Following the SLJ Summit on Saturday I returned to my car in the very dark Sheraton parking lot only to discover that my battery was dead.
I used my flashlight app to get myself settled in the car while I tried to find my AAA card in my new wallet. After some fumbling, resulting in cards flying all over the car, I asked Siri for help.
She found the number and I found the card while waiting for the kind human who answered and told me she would get someone to help me in about an hour.
Afraid to leave the lot in case the kind human’s estimate was off, I used my phone to check mail while I waited for a call about the ETA of the repair truck.
About an hour later, a very nice AAA man discovered that his truck would not fit under the columns of the dark (Did I mention it was very dark?) indoor Sheraton parking lot. So we used our phones to guide him to my car on foot. I held my flashlight on the kind AAA gentlemen as he gave me a jump. He said it was way brighter than the flashlight he forgot back in the truck.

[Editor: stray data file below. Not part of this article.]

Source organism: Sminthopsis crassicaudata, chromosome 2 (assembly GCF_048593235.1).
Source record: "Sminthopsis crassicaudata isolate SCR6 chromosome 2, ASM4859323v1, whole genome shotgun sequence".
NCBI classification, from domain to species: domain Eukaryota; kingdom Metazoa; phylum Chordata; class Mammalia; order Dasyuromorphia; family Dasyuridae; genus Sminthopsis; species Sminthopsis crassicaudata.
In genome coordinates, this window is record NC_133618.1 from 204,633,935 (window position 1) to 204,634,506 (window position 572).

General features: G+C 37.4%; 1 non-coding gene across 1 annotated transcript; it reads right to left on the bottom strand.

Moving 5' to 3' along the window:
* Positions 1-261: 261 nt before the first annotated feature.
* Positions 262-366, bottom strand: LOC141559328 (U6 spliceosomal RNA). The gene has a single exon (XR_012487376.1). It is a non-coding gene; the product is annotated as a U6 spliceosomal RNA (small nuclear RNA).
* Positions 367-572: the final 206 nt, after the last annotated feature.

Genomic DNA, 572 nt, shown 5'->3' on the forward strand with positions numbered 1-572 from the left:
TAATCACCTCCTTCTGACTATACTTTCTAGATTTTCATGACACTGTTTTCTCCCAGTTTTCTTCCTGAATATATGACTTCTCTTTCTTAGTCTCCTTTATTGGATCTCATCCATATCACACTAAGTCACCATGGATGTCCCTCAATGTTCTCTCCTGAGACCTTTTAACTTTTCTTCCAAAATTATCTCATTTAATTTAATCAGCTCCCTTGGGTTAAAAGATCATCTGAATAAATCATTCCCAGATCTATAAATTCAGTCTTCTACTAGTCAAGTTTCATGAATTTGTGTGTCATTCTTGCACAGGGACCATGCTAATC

When Sandy hit on Monday night, my iPhone flashlight was the brightest light in the house. My iPhone became our most reliable source of news and email.
Six days later, we still don’t have power. I venture out into the wilds of the Philly burbs attempting to keep my stuff charged. But I am not alone.
I’ve given up on Barnes & Noble, Starbucks, and Panera. Folks are too aggressive there.
After some serious investigation, I’ve discovered that Dunkin’ Donuts is my least competitive source of both network access and power.
I use just one receptacle. It’s the right thing to do. It’s a kind of post-storm etiquette.
But, even though she has been a reliable friend throughout the storm recovery, I think Siri is growing tired of my questions.
Would it be too much to ask her for a hot water app?